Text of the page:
I know who those two are. The others, and I mean 100% of them, I have never heard of in my bloody LIFE.

  2. That's what I'm getting at in that point: most people would recognise the images of those who keep popping up in these series, but they wouldn't recognise the names.

    I am the odd one (as I indicated) by actually bothering to find out who they are and memorising that info: I don't expect anyone else to do so, though you are very welcome if you ever become that interested(!)

  3. I DID have a great interest in Sci-Fi. But I think, in some ways, it was spoiled by the Star Trek series. I mean, how can you top that?

    "Das Boot" did the same for submarine war films.

    For me, any way.

  4. It's not a matter of 'topping' necessarily (although many series have done so) but of being a different story, so that one doesn't get into a one-dimensional mindset.

    The whole point of the genre, when properly done, is to make us think in a different way by confronting us with new scenarios, so we need a range of sufficiently different series, movies or whatever to keep us thinking anew, and considering previously unencountered situations and how to deal with them.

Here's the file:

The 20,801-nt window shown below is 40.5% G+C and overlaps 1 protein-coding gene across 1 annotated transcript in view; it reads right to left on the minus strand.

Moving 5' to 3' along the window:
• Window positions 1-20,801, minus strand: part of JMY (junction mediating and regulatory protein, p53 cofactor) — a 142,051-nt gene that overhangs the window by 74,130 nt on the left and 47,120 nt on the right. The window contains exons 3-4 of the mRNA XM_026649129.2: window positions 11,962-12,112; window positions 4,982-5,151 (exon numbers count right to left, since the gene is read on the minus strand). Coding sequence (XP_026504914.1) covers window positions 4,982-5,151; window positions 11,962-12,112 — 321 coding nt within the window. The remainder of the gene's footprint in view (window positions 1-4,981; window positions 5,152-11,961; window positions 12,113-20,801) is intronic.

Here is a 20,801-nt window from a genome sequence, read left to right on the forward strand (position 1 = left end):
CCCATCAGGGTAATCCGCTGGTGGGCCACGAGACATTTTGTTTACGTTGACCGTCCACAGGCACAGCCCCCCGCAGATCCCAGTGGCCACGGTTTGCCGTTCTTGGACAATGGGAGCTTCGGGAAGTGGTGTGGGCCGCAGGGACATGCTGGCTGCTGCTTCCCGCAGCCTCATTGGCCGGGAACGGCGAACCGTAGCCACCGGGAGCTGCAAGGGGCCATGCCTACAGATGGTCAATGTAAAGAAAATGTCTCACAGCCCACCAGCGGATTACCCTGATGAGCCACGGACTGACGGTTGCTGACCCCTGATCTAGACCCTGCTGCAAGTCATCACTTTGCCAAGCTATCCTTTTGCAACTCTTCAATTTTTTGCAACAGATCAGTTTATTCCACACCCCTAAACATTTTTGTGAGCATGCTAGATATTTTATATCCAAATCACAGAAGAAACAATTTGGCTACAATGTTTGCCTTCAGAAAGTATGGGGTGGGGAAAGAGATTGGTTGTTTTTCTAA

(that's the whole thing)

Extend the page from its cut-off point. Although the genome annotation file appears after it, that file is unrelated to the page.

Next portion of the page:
I encourage that; and I have found it valuable to do so myself in broadening my appreciation of the sheer variety of 'possibles' that lie out there somewhere...

  5. The trouble is, there are not SO many "stories" that you can play with.

    O.K. So, Seven Samurai, became Magnificen seven, and led, If I remember rightly, to the Clint Eastwood "man with no name gendré.

    I feel that in the last few.... na I don't know how old the episodes are when WE get them, but say seasons, even Star trek is seven samurai, and any number of crimi/soap lines with added technology. Deep space nine was "Crossroads" with a laser pistol.